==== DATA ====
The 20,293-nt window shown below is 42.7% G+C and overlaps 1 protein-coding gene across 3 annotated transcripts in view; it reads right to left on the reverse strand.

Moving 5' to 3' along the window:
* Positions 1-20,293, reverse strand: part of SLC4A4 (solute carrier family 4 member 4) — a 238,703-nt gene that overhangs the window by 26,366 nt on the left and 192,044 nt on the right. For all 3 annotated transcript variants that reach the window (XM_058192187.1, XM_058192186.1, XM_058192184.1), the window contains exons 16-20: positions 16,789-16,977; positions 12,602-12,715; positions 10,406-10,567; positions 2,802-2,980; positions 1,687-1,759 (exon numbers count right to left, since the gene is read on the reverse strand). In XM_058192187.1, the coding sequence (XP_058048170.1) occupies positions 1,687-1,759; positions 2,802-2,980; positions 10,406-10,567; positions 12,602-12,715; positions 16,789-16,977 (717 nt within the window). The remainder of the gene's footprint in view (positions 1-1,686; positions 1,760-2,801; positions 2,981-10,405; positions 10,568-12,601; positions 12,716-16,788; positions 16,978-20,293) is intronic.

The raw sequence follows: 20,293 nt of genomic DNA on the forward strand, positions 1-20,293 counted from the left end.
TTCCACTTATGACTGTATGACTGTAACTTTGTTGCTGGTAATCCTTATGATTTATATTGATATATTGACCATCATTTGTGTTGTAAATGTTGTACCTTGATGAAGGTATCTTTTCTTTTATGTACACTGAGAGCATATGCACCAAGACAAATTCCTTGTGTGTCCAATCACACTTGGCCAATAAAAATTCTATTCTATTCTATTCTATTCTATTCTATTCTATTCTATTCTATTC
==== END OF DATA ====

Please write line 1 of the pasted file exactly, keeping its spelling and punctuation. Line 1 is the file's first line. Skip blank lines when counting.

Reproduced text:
The 20,293-nt window shown below is 42.7% G+C and overlaps 1 protein-coding gene across 3 annotated transcripts in view; it reads right to left on the reverse strand.